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Why Preconception Counseling Is So Important

December 14th, 2016

A visit to a fertility doctor for preconception counseling can help you avoid complications that can make pregnancy more difficultIf you’re considering having a baby in the near future, you may already be thinking about baby names and nursery themes. Although choosing just the perfect name is an important part of the planning process, discussing your plans for pregnancy with a professional is something that you should consider before you even start trying.  Pregnancy is one of the riskiest things that women ever do in their lives, and the ultimate health of the mom and the baby are often taken for granted.  Many problems in pregnancy can be reduced or prevented. A preconception counseling session with a fertility doctor will help you maximize your chances of a healthy pregnancy.

What Is Preconception Counseling?

Preconception counseling is a planning step that can help you identify and anticipate potential issues that could impact your pregnancy. It usually consists of a physical exam and questions about both partners’ medical history and lifestyle. In some cases, lab and blood work may also be reviewed as part of the session. During your visit, your fertility doctor will cover these topics:

  • Medical History: Among other things, your doctor will ask about any chronic diseases, such as diabetes and high blood pressure, that can specifically be exacerbated by pregnancy. Making a list of surgeries and illnesses will help you make sure you don’t forget anything important. If you do have a chronic health issue, your doctor can offer recommendations that will help you and your baby minimize risk during the pregnancy. The counseling session will also cover any diseases that tend to run in your family, as well as the father’s medical history.
  • Reproductive History: The preconception counseling session also focuses on past pregnancies and outcomes, postpartum complications, abnormal Pap smear results, reproductive surgeries, menstrual history, infections and any conditions you may have, such as endometriosis or polycystic ovary syndrome. It’s important to mention sexually transmitted diseases, as these diseases can scar the fallopian tubes and make it more difficult to become pregnant.
  • Lifestyle Factors: Your doctor will ask you about factors that may affect your pregnancy, including hobbies, the status of your relationship with your partner, drug and alcohol use, and the type of work you and your partner do. Exposure to toxins and diseases can increase the risk of problems in pregnancy. If you work with chemicals or solvents, or your work involves other hazards, you may need to make some modifications to your workload when you become pregnant. Toxins can also affect the male partner and cause changes in sperm quality.
  • Genetic Disorders: Every preconception counseling visit includes a discussion about screening you for inherited disorders, especially those that sometimes appear with no family history.  Some of these disorders are more prevalent in certain ethnic groups, such as Tay-Sachs disease, sickle cell anemia, thalassemia and others, and they can be prevented.
  • Weight: Weighing too much or too little may affect your ability to become pregnant or cause complications during pregnancy. Achieving the ideal weight for your frame before you become pregnant will help you avoid possible problems. Obesity can increase your risk of developing Type 2 diabetes, gestational diabetes and pregnancy-related high blood pressure. It may also increase the chance that you’ll need a cesarean delivery.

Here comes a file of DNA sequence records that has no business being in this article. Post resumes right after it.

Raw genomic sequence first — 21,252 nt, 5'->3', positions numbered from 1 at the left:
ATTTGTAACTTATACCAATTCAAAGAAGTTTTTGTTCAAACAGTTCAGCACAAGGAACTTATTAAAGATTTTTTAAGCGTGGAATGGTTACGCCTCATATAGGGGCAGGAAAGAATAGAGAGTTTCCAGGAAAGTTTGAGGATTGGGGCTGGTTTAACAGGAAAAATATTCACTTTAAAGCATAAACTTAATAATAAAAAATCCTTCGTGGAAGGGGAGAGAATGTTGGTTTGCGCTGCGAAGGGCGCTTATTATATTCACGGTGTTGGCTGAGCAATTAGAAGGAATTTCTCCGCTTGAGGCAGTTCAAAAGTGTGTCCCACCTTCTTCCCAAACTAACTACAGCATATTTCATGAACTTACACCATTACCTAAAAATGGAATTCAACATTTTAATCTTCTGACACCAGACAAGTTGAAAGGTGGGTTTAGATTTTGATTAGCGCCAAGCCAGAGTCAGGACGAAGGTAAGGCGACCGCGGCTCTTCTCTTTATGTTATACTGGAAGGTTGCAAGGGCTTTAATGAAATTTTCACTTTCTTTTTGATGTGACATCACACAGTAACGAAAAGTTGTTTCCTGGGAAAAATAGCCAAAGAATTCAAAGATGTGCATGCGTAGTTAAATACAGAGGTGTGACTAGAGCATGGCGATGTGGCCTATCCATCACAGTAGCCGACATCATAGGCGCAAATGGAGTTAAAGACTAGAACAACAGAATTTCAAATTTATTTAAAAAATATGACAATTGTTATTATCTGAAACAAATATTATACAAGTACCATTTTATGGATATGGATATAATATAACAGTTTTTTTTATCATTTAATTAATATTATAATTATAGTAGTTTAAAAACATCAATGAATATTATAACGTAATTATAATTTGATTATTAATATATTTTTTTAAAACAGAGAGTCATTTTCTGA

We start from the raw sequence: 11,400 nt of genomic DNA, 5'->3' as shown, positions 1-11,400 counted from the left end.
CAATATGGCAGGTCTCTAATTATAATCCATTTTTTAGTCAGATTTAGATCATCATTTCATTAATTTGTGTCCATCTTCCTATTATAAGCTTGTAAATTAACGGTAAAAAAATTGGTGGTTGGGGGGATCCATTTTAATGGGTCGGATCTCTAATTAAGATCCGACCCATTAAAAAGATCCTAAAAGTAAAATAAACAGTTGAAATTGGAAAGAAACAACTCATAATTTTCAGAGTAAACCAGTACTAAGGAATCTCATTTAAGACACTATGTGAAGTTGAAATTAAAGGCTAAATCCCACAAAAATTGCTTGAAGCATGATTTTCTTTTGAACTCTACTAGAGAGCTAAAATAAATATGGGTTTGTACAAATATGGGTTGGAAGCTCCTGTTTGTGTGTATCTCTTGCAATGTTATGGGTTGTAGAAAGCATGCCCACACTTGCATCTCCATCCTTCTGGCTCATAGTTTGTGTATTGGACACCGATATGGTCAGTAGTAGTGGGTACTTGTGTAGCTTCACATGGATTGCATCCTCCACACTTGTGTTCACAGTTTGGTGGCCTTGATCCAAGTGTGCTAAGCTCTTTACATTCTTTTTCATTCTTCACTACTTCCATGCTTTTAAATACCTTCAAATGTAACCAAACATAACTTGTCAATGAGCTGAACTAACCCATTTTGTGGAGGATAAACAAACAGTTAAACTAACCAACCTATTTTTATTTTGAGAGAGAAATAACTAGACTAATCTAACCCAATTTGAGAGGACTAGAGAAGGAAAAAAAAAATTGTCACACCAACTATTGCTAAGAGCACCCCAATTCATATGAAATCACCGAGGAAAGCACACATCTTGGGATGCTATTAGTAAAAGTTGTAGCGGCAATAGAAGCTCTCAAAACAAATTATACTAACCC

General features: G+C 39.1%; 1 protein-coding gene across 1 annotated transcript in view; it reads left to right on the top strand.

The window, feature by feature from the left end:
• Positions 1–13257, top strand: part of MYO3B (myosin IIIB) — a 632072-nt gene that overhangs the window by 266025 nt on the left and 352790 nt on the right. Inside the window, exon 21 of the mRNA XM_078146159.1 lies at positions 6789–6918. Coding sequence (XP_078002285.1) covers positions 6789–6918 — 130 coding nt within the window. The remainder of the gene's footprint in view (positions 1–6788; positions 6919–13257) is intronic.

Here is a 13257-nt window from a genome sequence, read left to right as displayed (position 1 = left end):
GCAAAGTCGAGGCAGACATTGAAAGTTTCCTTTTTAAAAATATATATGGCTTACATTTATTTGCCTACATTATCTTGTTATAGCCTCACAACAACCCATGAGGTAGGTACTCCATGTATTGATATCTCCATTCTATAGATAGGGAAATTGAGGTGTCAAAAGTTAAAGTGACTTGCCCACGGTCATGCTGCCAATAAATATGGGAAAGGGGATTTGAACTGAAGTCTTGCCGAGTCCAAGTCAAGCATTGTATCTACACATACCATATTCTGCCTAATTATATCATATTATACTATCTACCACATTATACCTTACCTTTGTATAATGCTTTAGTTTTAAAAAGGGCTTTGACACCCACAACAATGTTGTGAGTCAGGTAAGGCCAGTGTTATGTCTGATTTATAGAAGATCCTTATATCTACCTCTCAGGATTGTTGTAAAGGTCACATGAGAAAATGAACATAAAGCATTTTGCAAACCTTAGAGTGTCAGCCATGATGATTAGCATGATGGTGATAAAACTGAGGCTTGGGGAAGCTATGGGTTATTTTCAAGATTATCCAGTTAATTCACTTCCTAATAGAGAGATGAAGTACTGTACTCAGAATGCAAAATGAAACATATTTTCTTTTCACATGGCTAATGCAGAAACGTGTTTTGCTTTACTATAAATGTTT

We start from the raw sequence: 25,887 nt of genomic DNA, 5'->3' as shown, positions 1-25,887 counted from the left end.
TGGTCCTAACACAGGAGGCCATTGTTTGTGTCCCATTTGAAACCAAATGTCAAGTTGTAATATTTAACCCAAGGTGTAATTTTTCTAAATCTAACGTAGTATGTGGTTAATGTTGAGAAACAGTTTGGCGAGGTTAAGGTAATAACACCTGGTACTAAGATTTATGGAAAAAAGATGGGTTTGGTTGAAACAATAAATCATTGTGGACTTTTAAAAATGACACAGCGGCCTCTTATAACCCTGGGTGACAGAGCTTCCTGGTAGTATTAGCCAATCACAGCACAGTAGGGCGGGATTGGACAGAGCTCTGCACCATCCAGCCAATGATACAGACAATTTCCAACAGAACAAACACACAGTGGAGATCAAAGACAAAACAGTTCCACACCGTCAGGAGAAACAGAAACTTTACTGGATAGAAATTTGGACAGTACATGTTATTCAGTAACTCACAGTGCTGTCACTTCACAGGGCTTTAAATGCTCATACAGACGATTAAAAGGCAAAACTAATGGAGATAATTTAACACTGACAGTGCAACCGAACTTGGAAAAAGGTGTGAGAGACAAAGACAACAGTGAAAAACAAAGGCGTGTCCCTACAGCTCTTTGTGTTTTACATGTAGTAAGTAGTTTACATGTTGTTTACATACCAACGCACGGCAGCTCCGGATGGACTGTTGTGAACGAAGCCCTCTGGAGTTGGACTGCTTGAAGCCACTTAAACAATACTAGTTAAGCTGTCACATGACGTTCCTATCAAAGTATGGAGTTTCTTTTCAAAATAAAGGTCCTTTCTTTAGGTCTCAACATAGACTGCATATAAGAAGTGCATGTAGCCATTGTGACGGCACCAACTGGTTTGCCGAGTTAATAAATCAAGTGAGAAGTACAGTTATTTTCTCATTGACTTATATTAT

• Medications: Bring a complete list of medications you take to your preconception counseling visit. Include prescription, over-the-counter and herbal medications. If any of your medications are associated with complications in pregnancy, your fertility doctor will recommend that you ask the prescribing physician about trying a different medication.
  • Diet and Exercise: Your pregnancy is more likely to start on a healthy note if you eat a well-balanced diet and exercise regularly. Your doctor will ask questions about your diet and may advise making changes if it’s not high in recommended nutrients. He or she will also ask about the type of exercise you prefer. Although it’s important to get enough exercise during pregnancy, some types of extreme exercise should be avoided.
  • Environmental Health Threats: Your preconception counseling visit also includes a discussion of any environmental issues that can threaten a pregnancy, such as the Zika virus.
  • Maximizing Fertility: During preconception counseling, you’ll receive fertility tips that will help you improve your chances of conceiving and keep both you and your baby healthy. Your doctor may offer several suggestions, such as taking prenatal vitamins that contain between 400 and 800 micrograms of folic acid, quitting smoking, avoiding alcoholic beverages and updating vaccinations. If you do have a condition or disease that may make it harder to become pregnant, your doctor will also discuss fertility treatments with you.

Are you thinking about expanding your family? Schedule a preconception counseling session with a fertility doctor three to six months before you plan to conceive to give your future child the best possible start.

Sources:

Pregnancy.org: Preconception Counseling

The American College of Obstetricians and Gynecologists: FAQ

American Journal of Clinical Medicine: Preconception Counseling to Prevent the Complications of Obesity During Pregnancy

The American College of Obstetricians and Gynecologists: Committee Opinion

American Family Physician: Recommendations for Preconception Counseling and Care

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